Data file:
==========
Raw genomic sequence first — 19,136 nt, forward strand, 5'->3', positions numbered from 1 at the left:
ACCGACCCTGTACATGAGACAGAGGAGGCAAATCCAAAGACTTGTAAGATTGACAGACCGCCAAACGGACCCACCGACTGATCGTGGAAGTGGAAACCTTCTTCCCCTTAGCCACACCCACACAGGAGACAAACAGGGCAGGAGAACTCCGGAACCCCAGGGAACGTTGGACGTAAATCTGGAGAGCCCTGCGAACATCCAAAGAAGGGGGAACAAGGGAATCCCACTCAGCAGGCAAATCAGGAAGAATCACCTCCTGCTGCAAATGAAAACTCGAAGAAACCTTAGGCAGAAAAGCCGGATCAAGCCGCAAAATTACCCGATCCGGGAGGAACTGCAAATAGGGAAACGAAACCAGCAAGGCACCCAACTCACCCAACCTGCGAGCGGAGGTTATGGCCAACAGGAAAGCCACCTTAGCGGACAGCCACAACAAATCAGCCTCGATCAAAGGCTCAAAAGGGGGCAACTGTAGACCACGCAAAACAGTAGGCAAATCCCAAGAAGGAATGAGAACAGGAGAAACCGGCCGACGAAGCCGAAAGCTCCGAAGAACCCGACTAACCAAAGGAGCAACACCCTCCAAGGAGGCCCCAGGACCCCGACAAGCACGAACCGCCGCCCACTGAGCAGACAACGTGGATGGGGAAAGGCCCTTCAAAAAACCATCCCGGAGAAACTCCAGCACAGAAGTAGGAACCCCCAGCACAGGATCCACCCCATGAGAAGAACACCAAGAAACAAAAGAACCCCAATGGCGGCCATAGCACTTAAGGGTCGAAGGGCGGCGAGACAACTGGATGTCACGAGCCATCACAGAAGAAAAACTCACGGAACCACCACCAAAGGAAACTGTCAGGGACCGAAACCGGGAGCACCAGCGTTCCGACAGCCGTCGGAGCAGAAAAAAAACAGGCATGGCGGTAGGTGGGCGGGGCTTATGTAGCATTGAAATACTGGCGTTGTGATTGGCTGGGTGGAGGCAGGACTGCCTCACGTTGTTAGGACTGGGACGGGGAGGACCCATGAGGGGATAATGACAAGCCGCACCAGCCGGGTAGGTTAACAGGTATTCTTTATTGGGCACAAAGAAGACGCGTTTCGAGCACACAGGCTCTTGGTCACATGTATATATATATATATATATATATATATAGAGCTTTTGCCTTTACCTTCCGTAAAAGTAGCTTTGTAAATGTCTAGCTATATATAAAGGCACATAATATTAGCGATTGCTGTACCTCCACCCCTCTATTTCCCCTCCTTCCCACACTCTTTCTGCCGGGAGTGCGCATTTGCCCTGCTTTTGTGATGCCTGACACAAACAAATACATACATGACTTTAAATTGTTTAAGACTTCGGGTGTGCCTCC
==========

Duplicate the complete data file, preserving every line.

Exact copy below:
Raw genomic sequence first — 19,136 nt, forward strand, 5'->3', positions numbered from 1 at the left:
ACCGACCCTGTACATGAGACAGAGGAGGCAAATCCAAAGACTTGTAAGATTGACAGACCGCCAAACGGACCCACCGACTGATCGTGGAAGTGGAAACCTTCTTCCCCTTAGCCACACCCACACAGGAGACAAACAGGGCAGGAGAACTCCGGAACCCCAGGGAACGTTGGACGTAAATCTGGAGAGCCCTGCGAACATCCAAAGAAGGGGGAACAAGGGAATCCCACTCAGCAGGCAAATCAGGAAGAATCACCTCCTGCTGCAAATGAAAACTCGAAGAAACCTTAGGCAGAAAAGCCGGATCAAGCCGCAAAATTACCCGATCCGGGAGGAACTGCAAATAGGGAAACGAAACCAGCAAGGCACCCAACTCACCCAACCTGCGAGCGGAGGTTATGGCCAACAGGAAAGCCACCTTAGCGGACAGCCACAACAAATCAGCCTCGATCAAAGGCTCAAAAGGGGGCAACTGTAGACCACGCAAAACAGTAGGCAAATCCCAAGAAGGAATGAGAACAGGAGAAACCGGCCGACGAAGCCGAAAGCTCCGAAGAACCCGACTAACCAAAGGAGCAACACCCTCCAAGGAGGCCCCAGGACCCCGACAAGCACGAACCGCCGCCCACTGAGCAGACAACGTGGATGGGGAAAGGCCCTTCAAAAAACCATCCCGGAGAAACTCCAGCACAGAAGTAGGAACCCCCAGCACAGGATCCACCCCATGAGAAGAACACCAAGAAACAAAAGAACCCCAATGGCGGCCATAGCACTTAAGGGTCGAAGGGCGGCGAGACAACTGGATGTCACGAGCCATCACAGAAGAAAAACTCACGGAACCACCACCAAAGGAAACTGTCAGGGACCGAAACCGGGAGCACCAGCGTTCCGACAGCCGTCGGAGCAGAAAAAAAACAGGCATGGCGGTAGGTGGGCGGGGCTTATGTAGCATTGAAATACTGGCGTTGTGATTGGCTGGGTGGAGGCAGGACTGCCTCACGTTGTTAGGACTGGGACGGGGAGGACCCATGAGGGGATAATGACAAGCCGCACCAGCCGGGTAGGTTAACAGGTATTCTTTATTGGGCACAAAGAAGACGCGTTTCGAGCACACAGGCTCTTGGTCACATGTATATATATATATATATATATATATATAGAGCTTTTGCCTTTACCTTCCGTAAAAGTAGCTTTGTAAATGTCTAGCTATATATAAAGGCACATAATATTAGCGATTGCTGTACCTCCACCCCTCTATTTCCCCTCCTTCCCACACTCTTTCTGCCGGGAGTGCGCATTTGCCCTGCTTTTGTGATGCCTGACACAAACAAATACATACATGACTTTAAATTGTTTAAGACTTCGGGTGTGCCTCC